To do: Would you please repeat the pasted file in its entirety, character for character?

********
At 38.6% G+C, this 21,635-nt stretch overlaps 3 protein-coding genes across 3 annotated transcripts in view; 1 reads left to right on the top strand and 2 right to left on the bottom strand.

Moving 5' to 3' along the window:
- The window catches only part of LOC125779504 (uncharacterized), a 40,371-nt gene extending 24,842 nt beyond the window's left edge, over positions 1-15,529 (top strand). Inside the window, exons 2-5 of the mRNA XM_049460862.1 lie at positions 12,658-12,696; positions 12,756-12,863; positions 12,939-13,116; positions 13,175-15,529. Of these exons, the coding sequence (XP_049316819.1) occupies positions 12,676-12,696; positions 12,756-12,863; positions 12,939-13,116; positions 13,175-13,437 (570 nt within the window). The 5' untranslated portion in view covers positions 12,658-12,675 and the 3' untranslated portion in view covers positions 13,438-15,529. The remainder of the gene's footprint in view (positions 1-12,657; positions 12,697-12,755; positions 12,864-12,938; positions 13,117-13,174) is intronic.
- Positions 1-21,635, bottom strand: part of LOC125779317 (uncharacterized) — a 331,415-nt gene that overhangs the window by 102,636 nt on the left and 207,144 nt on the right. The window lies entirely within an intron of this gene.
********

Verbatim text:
At 38.6% G+C, this 21,635-nt stretch overlaps 3 protein-coding genes across 3 annotated transcripts in view; 1 reads left to right on the top strand and 2 right to left on the bottom strand.

Moving 5' to 3' along the window:
- The window catches only part of LOC125779504 (uncharacterized), a 40,371-nt gene extending 24,842 nt beyond the window's left edge, over positions 1-15,529 (top strand). Inside the window, exons 2-5 of the mRNA XM_049460862.1 lie at positions 12,658-12,696; positions 12,756-12,863; positions 12,939-13,116; positions 13,175-15,529. Of these exons, the coding sequence (XP_049316819.1) occupies positions 12,676-12,696; positions 12,756-12,863; positions 12,939-13,116; positions 13,175-13,437 (570 nt within the window). The 5' untranslated portion in view covers positions 12,658-12,675 and the 3' untranslated portion in view covers positions 13,438-15,529. The remainder of the gene's footprint in view (positions 1-12,657; positions 12,697-12,755; positions 12,864-12,938; positions 13,117-13,174) is intronic.
- Positions 1-21,635, bottom strand: part of LOC125779317 (uncharacterized) — a 331,415-nt gene that overhangs the window by 102,636 nt on the left and 207,144 nt on the right. The window lies entirely within an intron of this gene.